Amcenestrant Clinical Development Program Discontinues

Sanofi has discontinued the clinical development program for amcenestrant due to unsatisfactory results from the phase 3AMEERA-5 trial.

The amcenestrant (SAR 439859) global clinical development program will be discontinued, according to a press release by Sanofi, the parent company. Amcenestrant is an investigational oral selective estrogen receptor degrader (SERD).1

The decision to discontinue the program come from the results of the prespecified interim analysis of the AMEERA-5 trial (NCT04478266). This phase 3 trial evaluated amcenestrant in combination with palbociclib (Ibrance) vs letrozole (Femara) combined with palbociclib in patients with estrogen receptor-positive (ER+)/human epidermal growth factor receptor 2-negative (HER2-) advanced breast cancer.

The AMEERA-5 study is a randomized, double-blind study that assessed the safety and efficacy of amcenestrant and palbociclib in the first line. A total of 1068 patients were randomized 1:1 to receive oral amcenestrant and palbociclib or oral letrozole and palbociclib. This study’s primary end point was progression-free survival, and secondary end points include overall survival (OS), objective response rate, duration of response, and clinical benefit rate.2

An independent data monitoring committee recommended stopping the trial after learning that the amcenestrant and palbociclib combination did not meet the prespecified boundary for continuation compared with the control arm. Investigators observed no new safety signals, and the trial patients will be transitioned to letrozole plus palbociclib treatment or to another standard of care therapy, according to their physician.

Sanofi continues to review the data and will share the results in the future. Other studies of amcenestrant, including AMEERA-6 (NCT05128773) which is evaluating it in early-stage breast cancer, will be discontinued.

The AMEERA-6 trial is a randomized, double-blind study that evaluated amcenestrant vs tamoxifen (Soltamox) in patients with hormone receptor-positive early breast cancer who discontinued adjuvant aromatase inhibitor therapy because of toxicity. Investigators randomized patients to receive oral amcenestrant or oral tamoxifen. The primary end point of the study was invasive breast cancer-free survival, and the secondary end points were invasive disease-free survival, OS, distant recurrence-free survival, locoregional recurrence-free survival, and safety.3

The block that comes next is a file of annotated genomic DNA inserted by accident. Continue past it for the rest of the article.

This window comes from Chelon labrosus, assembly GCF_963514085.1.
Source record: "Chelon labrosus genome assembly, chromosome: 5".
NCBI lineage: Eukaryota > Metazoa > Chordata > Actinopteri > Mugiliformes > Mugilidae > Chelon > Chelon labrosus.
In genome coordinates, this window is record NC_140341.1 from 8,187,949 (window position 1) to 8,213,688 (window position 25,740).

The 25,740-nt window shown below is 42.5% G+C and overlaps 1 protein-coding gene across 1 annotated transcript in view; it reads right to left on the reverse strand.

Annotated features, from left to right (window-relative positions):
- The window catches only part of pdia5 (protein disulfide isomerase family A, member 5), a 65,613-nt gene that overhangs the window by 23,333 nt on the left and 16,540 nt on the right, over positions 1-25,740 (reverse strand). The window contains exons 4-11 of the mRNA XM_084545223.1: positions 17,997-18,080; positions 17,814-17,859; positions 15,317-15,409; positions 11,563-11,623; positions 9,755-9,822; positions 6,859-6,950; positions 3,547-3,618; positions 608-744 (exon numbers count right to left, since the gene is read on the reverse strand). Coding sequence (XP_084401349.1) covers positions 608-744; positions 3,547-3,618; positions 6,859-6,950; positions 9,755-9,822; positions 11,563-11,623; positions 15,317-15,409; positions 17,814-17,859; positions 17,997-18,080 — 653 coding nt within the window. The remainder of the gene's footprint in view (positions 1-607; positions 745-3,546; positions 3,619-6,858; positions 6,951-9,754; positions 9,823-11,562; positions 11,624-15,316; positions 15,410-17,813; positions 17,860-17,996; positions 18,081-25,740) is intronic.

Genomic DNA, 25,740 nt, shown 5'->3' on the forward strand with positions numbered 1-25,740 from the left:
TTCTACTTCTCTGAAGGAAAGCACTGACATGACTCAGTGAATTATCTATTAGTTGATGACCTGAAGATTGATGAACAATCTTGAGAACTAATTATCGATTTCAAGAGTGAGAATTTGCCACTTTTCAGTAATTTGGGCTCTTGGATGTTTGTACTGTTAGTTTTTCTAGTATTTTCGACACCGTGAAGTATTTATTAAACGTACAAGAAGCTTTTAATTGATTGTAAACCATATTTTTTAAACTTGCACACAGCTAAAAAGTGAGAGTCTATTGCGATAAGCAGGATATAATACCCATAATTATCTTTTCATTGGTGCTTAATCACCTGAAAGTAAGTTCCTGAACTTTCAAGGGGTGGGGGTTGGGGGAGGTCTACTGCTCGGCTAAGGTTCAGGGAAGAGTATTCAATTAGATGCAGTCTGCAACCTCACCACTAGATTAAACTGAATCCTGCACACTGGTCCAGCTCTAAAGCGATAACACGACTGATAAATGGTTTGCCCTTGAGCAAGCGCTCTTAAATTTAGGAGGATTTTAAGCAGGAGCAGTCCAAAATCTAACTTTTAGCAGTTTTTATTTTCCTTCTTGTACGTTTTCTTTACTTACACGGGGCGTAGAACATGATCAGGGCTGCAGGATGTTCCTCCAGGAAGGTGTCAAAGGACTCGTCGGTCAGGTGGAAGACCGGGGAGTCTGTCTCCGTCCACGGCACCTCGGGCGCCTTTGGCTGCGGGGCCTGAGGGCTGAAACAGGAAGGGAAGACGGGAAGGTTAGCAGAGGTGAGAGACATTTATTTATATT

“While we are disappointed by this outcome, our research will further the scientific understanding of endocrine therapies in people with breast cancer. Our sincere gratitude goes to the patients, families, and healthcare professionals involved in the amcenestrant clinical development program. Oncology remains a priority area for Sanofi, and we will continue to pursue transformative research to develop new medicines for people living with cancer,” said John Reed, MD, PhD, global head of Research and Development at Sanofi, said.

Sanofi also announced earlier in the year that the phase 2 AMEERA-3 trial (NCT04059484) had not met the primary end point of progression-free survival vs physician’s choice in patients with ER+/HER2- advanced or metastatic breast cancer.


1. Sanofi provides update on amcenestrant clinical development program. Press release. Sanofi; August 17, 2022. Accessed August 17, 2022.

2. Amcenestrant (SAR439859) plus palbociclib as first line therapy for patients with ER (+) HER2(-) advanced breast cancer (AMEERA-5). Updated May 10, 2022. Accessed August 17, 2022.

3. Study of amcenestrant (SAR439859) versus tamoxifen for patients with hormone receptor-positive (HR+) early breast cancer, who have discontinued adjuvant aromatase inhibitor therapy due to treatment-related toxicity (AMEERA-6). Updated August 3, 2022. Accessed August 17, 2022.

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